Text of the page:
Which, neatly transitions us into our Gospel text from John. It is one of John’s “I am” passages that within a parable offers insight into the divine relationship of the Trinity and the human-divine relationship. According to the parable, God (the Father) is the vine grower, Christ is the vine, and we (humans) are the branches. God (the Father) cares for, tends to, and (yes) prunes those that abide in Christ. Christ nourishes these through the divine love he demonstrated and embodied in his life, ministry, death, and resurrection; in order that we (the branches) can produce the spiritual fruits of the Holy Spirit. These fruits are not forced but rather organic expressions from the nourishment of Christ (the vine) and the efforts of God (the Father, vine grower). And love is a spiritual fruit.
So, when John writes in the Epistle to love our “brothers and sisters”, who are different than you (us) in thought, belief, social norms, ethnic or racial hertigage, and/or sexual and gender identities. He is not implying that is it easy. He is not implying that we can love all people by our own ability. Similar to the “sharing of the peace” being God’s peace and not our own. John is saying this is God’s love and not our own.
It is said that a good preacher holds the Bible (our texts) in one hand and the newspaper in the other. This week, we have bore witness to the violence in the Baltimore riots. Yet, our scriptures tell us that the created boundaries that divide us have been destroyed by divine love (not our own).
Therefore, I must believe and say:
There has to be a better way than violence.
There has to be a better way than the destruction of communities and their businesses.
There has to be a better way than seeking division; seeking polarization.
There has to be a better way than hate.
Although these violent images have captured the attention of the American people, there are more profound images of people who bravely reach beyond these divisions in reconciliation, in hope, in peace, and in love.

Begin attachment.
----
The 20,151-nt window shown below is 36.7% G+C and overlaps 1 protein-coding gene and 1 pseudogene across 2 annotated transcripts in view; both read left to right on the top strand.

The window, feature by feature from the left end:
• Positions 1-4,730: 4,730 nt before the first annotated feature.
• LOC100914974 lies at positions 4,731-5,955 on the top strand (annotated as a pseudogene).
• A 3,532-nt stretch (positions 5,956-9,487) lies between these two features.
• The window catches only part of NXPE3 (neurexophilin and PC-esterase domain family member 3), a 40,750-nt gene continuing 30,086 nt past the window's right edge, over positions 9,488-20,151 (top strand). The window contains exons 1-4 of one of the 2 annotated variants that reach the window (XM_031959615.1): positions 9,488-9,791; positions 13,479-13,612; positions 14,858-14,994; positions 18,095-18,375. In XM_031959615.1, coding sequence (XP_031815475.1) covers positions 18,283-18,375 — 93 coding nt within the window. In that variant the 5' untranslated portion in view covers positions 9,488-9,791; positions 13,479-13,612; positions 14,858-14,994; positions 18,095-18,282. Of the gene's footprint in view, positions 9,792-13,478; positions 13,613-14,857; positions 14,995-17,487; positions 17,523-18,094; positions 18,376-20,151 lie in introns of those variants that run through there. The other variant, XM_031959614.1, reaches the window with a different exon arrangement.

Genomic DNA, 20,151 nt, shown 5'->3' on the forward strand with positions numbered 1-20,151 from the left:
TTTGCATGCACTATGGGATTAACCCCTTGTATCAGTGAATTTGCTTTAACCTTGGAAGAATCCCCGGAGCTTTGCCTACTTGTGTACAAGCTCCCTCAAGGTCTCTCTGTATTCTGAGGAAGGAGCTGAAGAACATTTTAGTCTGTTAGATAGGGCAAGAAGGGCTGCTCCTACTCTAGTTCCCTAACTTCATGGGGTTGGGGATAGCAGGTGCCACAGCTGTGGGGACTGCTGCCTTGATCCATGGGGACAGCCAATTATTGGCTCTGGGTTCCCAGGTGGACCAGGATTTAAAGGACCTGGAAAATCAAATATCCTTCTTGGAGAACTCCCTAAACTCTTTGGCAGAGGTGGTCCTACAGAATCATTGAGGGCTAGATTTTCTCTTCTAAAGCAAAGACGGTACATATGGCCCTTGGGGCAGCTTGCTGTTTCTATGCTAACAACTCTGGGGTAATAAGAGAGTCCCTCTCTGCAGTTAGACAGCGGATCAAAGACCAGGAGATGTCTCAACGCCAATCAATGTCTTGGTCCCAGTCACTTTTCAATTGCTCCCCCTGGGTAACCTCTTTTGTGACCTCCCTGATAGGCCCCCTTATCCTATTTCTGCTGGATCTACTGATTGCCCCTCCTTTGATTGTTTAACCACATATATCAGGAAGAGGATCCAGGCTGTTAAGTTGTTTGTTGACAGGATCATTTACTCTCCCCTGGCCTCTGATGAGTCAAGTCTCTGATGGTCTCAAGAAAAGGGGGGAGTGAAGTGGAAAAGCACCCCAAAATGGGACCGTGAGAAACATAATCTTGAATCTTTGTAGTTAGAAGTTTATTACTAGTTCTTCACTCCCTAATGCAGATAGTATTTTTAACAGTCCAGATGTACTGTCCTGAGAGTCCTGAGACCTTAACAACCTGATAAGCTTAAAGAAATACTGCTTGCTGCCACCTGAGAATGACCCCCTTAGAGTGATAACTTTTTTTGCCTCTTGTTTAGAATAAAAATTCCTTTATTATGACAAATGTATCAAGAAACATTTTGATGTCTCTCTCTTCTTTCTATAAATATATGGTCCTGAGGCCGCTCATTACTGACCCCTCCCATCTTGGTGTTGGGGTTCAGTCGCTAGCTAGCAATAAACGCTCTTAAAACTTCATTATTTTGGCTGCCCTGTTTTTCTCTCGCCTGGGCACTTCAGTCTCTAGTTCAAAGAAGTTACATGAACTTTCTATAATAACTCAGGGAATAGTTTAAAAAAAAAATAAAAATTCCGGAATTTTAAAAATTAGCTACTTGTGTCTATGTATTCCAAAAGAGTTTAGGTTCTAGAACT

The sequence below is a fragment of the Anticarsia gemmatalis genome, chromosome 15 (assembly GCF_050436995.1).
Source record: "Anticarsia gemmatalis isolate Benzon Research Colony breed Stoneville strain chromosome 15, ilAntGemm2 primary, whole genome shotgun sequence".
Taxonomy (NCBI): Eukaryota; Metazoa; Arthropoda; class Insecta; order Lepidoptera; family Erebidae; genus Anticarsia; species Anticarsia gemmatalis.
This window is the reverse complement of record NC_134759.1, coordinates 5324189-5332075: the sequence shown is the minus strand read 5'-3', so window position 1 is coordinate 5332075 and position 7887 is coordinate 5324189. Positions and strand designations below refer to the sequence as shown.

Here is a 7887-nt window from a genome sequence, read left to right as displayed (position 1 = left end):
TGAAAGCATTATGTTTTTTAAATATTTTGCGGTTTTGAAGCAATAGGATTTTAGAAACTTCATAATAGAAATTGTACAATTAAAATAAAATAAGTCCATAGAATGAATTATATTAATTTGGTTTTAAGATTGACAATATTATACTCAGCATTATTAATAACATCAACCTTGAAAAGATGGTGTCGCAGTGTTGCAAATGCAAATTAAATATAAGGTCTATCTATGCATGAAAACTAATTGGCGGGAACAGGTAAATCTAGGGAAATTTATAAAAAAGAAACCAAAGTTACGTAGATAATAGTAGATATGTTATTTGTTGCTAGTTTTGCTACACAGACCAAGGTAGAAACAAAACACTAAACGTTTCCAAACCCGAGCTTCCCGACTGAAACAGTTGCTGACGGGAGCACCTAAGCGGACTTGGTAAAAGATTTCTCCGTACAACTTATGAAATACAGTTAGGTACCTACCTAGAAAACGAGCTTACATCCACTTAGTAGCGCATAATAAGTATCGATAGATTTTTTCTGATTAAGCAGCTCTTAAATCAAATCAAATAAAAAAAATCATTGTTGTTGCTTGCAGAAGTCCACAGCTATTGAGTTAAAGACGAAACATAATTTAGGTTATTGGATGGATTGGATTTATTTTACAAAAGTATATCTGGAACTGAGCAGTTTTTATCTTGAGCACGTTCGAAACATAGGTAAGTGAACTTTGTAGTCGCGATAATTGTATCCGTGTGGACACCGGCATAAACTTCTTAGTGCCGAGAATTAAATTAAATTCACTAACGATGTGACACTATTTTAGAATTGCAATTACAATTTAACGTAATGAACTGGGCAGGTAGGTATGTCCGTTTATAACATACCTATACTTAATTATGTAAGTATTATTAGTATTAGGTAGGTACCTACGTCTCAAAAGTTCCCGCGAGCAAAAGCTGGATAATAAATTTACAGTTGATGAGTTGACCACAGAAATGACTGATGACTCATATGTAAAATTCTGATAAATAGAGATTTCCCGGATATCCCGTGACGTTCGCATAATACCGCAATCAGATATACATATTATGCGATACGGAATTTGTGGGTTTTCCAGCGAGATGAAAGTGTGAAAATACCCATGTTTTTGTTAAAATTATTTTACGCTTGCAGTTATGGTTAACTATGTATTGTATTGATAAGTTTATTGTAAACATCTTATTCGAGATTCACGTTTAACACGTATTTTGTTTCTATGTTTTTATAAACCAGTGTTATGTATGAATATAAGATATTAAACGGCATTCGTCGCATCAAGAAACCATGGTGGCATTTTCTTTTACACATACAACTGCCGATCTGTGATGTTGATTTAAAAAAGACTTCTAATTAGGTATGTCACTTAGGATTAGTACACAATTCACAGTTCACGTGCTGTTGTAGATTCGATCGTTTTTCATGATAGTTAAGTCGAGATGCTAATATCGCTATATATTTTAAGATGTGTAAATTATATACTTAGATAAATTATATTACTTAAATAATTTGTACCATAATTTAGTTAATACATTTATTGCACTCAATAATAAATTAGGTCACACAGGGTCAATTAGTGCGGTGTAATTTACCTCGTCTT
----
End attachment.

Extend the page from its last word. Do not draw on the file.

The peaceful protesters walking the streets of Baltimore.
The image of an African-American boy offering bottles of water to the police officers.
The image of African-American men standing against their community, guarding and protecting
the police officers.
The officer who used his riot shield in order to reach a protester who was having a seizure. He stayed with, holding the hand, of this man until the ambulance arrived.
I guarantee, it is fearful or at least uncomfortable for these people to reach beyond those boundaries of division.
That is respect (or at the least respectful).
That is peace, perhaps God’s and not our own.
That is love, perhaps God’s and not our own.
Although I have recited the opening lines of Garth Brook’s People Loving People, here is the concluding verse:
Say one can’t make a difference in a world so full of hurting
But I believe the remedy starts right here with you and me
People loving people
Yet, I think his song Belleau Wood (recalling a World War I battle) more fully embodies our message today. Here are those lyrics:
Oh the snowflakes fell in silence
Over Belleau Wood that night
For a Christmas truce has been declared
by both sides of the fight
As we lay there in our trenches
the silence broke in two
by a German soldier singing
a song that we all knew
Though I did not know the language
The song was “Silent Night”
Then I heard my buddy whisper
“All is calm and all is bright”
Then the fear and doubt surrounded me
‘Cause I’d die if I was wrong
But I stood up on my trench
and I began to sing along
Then across the frozen battlefield
Another’s voice joined in
Until one by one each man became
A singer of the hymn
Then I thought that I was dreaming
For right there in my sight
Stood the German soldier
‘neath the falling flakes of white
And he raised his hand and smiled at me
As if he seemed to say
Here’s hoping we both live
To see us find a better way
Then the devil’s clock struck midnight
And the skies lit up again
And the battlefield where heaven stood
Was blown to hell again
But for just one fleeting moment
The answer seemed so clear
Heaven’s not beyond the clouds
It’s just beyond the fear
No heaven’s not beyond the clouds
It’s for us to find it here.
Here is praying, that we can reach beyond the fear and beyond the divisions in hope, peace, and love for God’s kingdom breaking into our world, here and now. Amen.
Acts 8: 26 – 40
1 John 4: 7 -21
John 15: 1 – 8